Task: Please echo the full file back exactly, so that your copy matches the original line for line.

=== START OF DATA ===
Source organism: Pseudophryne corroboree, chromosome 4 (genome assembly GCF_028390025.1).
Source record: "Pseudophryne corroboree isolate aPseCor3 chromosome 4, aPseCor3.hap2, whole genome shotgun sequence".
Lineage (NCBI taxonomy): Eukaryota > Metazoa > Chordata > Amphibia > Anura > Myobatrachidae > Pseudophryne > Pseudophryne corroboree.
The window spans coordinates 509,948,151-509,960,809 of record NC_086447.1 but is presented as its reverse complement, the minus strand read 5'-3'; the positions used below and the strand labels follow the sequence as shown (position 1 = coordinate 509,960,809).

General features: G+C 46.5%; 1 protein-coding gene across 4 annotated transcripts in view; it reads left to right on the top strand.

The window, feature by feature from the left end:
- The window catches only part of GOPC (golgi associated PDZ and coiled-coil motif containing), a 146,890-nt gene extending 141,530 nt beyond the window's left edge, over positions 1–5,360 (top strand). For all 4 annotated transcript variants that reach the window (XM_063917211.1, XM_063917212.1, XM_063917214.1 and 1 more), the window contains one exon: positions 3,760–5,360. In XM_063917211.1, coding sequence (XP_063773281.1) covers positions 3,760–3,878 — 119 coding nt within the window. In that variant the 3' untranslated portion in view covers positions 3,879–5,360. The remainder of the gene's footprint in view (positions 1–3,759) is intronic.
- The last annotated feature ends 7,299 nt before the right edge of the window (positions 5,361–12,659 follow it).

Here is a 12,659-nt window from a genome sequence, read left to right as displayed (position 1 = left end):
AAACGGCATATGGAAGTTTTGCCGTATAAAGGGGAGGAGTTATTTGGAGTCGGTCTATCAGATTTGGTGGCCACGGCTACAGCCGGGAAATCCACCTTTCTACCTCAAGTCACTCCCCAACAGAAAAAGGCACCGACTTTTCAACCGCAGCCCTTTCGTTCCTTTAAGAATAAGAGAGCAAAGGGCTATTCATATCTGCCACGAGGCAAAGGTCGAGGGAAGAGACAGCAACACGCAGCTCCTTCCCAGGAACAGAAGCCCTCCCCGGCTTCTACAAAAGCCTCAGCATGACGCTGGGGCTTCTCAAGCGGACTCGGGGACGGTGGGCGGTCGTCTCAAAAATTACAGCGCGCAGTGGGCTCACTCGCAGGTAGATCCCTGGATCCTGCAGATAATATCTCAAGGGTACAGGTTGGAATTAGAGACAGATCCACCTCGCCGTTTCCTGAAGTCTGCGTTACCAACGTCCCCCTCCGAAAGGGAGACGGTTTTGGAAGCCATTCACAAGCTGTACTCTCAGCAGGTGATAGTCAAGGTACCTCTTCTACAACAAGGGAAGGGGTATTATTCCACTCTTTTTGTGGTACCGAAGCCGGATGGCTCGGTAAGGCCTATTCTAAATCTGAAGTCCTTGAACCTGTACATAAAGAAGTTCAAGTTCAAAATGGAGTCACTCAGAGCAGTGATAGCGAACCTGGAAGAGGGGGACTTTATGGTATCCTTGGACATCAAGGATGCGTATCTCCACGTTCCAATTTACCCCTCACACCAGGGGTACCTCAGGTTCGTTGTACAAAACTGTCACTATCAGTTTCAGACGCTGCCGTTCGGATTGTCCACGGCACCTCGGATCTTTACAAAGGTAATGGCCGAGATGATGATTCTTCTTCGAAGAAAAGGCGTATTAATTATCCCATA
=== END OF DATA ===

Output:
Source organism: Pseudophryne corroboree, chromosome 4 (genome assembly GCF_028390025.1).
Source record: "Pseudophryne corroboree isolate aPseCor3 chromosome 4, aPseCor3.hap2, whole genome shotgun sequence".
Lineage (NCBI taxonomy): Eukaryota > Metazoa > Chordata > Amphibia > Anura > Myobatrachidae > Pseudophryne > Pseudophryne corroboree.
The window spans coordinates 509,948,151-509,960,809 of record NC_086447.1 but is presented as its reverse complement, the minus strand read 5'-3'; the positions used below and the strand labels follow the sequence as shown (position 1 = coordinate 509,960,809).

General features: G+C 46.5%; 1 protein-coding gene across 4 annotated transcripts in view; it reads left to right on the top strand.

The window, feature by feature from the left end:
- The window catches only part of GOPC (golgi associated PDZ and coiled-coil motif containing), a 146,890-nt gene extending 141,530 nt beyond the window's left edge, over positions 1–5,360 (top strand). For all 4 annotated transcript variants that reach the window (XM_063917211.1, XM_063917212.1, XM_063917214.1 and 1 more), the window contains one exon: positions 3,760–5,360. In XM_063917211.1, coding sequence (XP_063773281.1) covers positions 3,760–3,878 — 119 coding nt within the window. In that variant the 3' untranslated portion in view covers positions 3,879–5,360. The remainder of the gene's footprint in view (positions 1–3,759) is intronic.
- The last annotated feature ends 7,299 nt before the right edge of the window (positions 5,361–12,659 follow it).

Here is a 12,659-nt window from a genome sequence, read left to right as displayed (position 1 = left end):
AAACGGCATATGGAAGTTTTGCCGTATAAAGGGGAGGAGTTATTTGGAGTCGGTCTATCAGATTTGGTGGCCACGGCTACAGCCGGGAAATCCACCTTTCTACCTCAAGTCACTCCCCAACAGAAAAAGGCACCGACTTTTCAACCGCAGCCCTTTCGTTCCTTTAAGAATAAGAGAGCAAAGGGCTATTCATATCTGCCACGAGGCAAAGGTCGAGGGAAGAGACAGCAACACGCAGCTCCTTCCCAGGAACAGAAGCCCTCCCCGGCTTCTACAAAAGCCTCAGCATGACGCTGGGGCTTCTCAAGCGGACTCGGGGACGGTGGGCGGTCGTCTCAAAAATTACAGCGCGCAGTGGGCTCACTCGCAGGTAGATCCCTGGATCCTGCAGATAATATCTCAAGGGTACAGGTTGGAATTAGAGACAGATCCACCTCGCCGTTTCCTGAAGTCTGCGTTACCAACGTCCCCCTCCGAAAGGGAGACGGTTTTGGAAGCCATTCACAAGCTGTACTCTCAGCAGGTGATAGTCAAGGTACCTCTTCTACAACAAGGGAAGGGGTATTATTCCACTCTTTTTGTGGTACCGAAGCCGGATGGCTCGGTAAGGCCTATTCTAAATCTGAAGTCCTTGAACCTGTACATAAAGAAGTTCAAGTTCAAAATGGAGTCACTCAGAGCAGTGATAGCGAACCTGGAAGAGGGGGACTTTATGGTATCCTTGGACATCAAGGATGCGTATCTCCACGTTCCAATTTACCCCTCACACCAGGGGTACCTCAGGTTCGTTGTACAAAACTGTCACTATCAGTTTCAGACGCTGCCGTTCGGATTGTCCACGGCACCTCGGATCTTTACAAAGGTAATGGCCGAGATGATGATTCTTCTTCGAAGAAAAGGCGTATTAATTATCCCATA